Publisher's Weekly Review

This affecting memoir starts slowly but gains momentum as it highlights a boy's survival and eventual escape from North Korea. The narrative begins with a brief history of 20th-century Korea that helps establish context. Lee enjoyed a privileged childhood in Pyongyang as the son of a respected military officer until his fate changed abruptly at age 10, when his family left for an extended "holiday" in a northern sea town where his parents were forced to work as laborers. Writing with McClelland (Stars Between the Sun and Moon), Lee effectively describes his own trusting ignorance and how he began to understand the dire state of their exile. The strongest section recounts Lee's harrowing life on the streets as he banded together with friends, stealing, begging, borrowing, and fighting to subsist ("Maybe everything had been taken from us, but we still had our word, and that meant something"); deadening their pain with alcohol, smoke, and opium; and mourning lost friends. A testament to resilience, Lee's story pulls back the curtain on life in North Korea. Ages 13-up. Agent: Al Zuckerman, Writers House. (Sept.) © Copyright PWxyz, LLC. All rights reserved.


Horn Book Review

This is the harrowing story of a boy whose father ran afoul of the North Korean government, resulting in the once-privileged family's banishment during a famine. When Sungju's parents disappear while searching for food, he must survive on the streets. Not many details of children's lives in North Korea have reached us, making this memoir an important, if stiffly written, contribution. Glos. (c) Copyright 2017. The Horn Book, Inc., a wholly owned subsidiary of Media Source, Inc. No redistribution permitted.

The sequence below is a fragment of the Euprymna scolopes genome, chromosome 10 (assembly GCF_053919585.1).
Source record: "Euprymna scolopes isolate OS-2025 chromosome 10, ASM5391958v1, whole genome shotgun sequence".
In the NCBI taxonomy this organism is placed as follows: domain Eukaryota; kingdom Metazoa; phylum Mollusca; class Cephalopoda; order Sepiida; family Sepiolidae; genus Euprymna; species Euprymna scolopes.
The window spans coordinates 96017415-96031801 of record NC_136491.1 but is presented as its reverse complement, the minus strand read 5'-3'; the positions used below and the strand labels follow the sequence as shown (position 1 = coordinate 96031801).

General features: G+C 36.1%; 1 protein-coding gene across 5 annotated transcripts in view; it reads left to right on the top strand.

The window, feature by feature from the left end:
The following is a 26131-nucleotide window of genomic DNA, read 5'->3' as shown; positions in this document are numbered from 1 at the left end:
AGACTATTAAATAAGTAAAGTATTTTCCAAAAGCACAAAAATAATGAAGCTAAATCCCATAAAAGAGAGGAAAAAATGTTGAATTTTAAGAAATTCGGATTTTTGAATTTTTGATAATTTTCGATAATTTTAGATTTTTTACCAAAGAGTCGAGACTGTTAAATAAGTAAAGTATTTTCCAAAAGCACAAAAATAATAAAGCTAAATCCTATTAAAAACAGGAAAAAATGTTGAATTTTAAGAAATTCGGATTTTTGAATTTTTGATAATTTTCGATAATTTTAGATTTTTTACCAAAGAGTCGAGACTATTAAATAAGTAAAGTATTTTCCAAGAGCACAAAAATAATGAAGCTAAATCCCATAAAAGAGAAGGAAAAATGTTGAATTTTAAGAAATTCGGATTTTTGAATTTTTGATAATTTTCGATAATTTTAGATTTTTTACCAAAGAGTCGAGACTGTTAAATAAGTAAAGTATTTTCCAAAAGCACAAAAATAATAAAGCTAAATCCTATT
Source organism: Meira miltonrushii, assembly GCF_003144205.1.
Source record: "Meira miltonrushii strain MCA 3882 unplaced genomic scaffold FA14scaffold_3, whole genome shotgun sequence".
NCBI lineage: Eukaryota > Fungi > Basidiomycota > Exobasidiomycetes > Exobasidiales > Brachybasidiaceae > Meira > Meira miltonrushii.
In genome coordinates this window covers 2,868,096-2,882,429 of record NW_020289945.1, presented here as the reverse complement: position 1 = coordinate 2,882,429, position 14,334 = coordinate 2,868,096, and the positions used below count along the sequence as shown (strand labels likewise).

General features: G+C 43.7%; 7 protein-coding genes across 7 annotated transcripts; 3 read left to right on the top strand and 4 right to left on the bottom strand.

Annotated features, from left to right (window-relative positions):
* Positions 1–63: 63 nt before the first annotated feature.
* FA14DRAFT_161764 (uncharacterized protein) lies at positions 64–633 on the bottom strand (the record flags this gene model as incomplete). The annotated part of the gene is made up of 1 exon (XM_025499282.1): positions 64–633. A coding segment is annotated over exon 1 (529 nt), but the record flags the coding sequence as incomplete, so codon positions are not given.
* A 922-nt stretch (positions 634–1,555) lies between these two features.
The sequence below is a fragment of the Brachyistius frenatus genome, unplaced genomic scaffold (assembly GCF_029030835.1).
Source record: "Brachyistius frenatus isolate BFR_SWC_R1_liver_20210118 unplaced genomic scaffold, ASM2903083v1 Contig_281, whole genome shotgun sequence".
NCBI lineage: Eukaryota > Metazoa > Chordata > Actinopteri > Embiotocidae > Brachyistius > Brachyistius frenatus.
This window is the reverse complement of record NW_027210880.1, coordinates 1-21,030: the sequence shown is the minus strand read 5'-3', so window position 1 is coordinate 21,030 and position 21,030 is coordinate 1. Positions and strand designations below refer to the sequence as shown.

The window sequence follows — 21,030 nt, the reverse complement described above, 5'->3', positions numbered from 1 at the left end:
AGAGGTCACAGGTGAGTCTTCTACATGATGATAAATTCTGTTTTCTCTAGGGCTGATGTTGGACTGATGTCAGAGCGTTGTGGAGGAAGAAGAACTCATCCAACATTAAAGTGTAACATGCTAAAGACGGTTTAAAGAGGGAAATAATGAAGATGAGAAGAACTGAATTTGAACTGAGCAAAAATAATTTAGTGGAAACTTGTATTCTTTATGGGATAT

Booklist Review

Growing up in an elite family in Pyonyang, Lee revered Kim Il-sung and aspired to a career in the military. In Pyonyang, it was easy to believe in Kim Il-sung's message, but when Lee and his family were exiled to the outer reaches of the country, the truth was too hard to ignore. Lee faced famine, poverty, and desolation in his new home, and when his parents disappeared, he was forced into a life in a street gang, stealing food and fighting other gangs of boys in order to survive. With the help of journalist McClelland, Lee recalls his hardscrabble years on the streets of North Korea and offers a firsthand account of the horrendous conditions facing the country's citizens. Perspectives like Lee's are hard to come by, and while the language is occasionally stilted, his experiences in the propaganda-fueled regime and eventual escape are nevertheless riveting. This harrowing tale evokes the same sort of dystopian futures imagined in contemporary YA novels, and it's a chilling reminder that such places exist right now in reality.--Hunter, Sarah Copyright 2016 Booklist